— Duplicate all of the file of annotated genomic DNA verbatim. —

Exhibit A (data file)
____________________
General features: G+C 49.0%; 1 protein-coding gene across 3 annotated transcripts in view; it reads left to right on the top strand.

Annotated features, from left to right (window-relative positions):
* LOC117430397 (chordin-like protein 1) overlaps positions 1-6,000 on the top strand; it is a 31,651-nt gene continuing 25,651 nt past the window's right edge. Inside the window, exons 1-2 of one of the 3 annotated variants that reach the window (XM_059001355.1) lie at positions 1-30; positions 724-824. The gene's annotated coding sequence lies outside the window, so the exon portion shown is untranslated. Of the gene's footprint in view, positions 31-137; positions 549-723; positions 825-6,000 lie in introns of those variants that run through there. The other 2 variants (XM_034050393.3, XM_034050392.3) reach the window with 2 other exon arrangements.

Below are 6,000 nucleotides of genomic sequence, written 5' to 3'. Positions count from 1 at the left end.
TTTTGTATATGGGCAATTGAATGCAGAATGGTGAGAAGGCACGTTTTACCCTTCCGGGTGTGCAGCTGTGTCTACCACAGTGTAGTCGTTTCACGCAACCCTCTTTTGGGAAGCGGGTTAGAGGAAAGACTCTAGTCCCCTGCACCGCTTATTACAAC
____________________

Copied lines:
General features: G+C 49.0%; 1 protein-coding gene across 3 annotated transcripts in view; it reads left to right on the top strand.

Annotated features, from left to right (window-relative positions):
* LOC117430397 (chordin-like protein 1) overlaps positions 1-6,000 on the top strand; it is a 31,651-nt gene continuing 25,651 nt past the window's right edge. Inside the window, exons 1-2 of one of the 3 annotated variants that reach the window (XM_059001355.1) lie at positions 1-30; positions 724-824. The gene's annotated coding sequence lies outside the window, so the exon portion shown is untranslated. Of the gene's footprint in view, positions 31-137; positions 549-723; positions 825-6,000 lie in introns of those variants that run through there. The other 2 variants (XM_034050393.3, XM_034050392.3) reach the window with 2 other exon arrangements.

Below are 6,000 nucleotides of genomic sequence, written 5' to 3'. Positions count from 1 at the left end.
TTTTGTATATGGGCAATTGAATGCAGAATGGTGAGAAGGCACGTTTTACCCTTCCGGGTGTGCAGCTGTGTCTACCACAGTGTAGTCGTTTCACGCAACCCTCTTTTGGGAAGCGGGTTAGAGGAAAGACTCTAGTCCCCTGCACCGCTTATTACAAC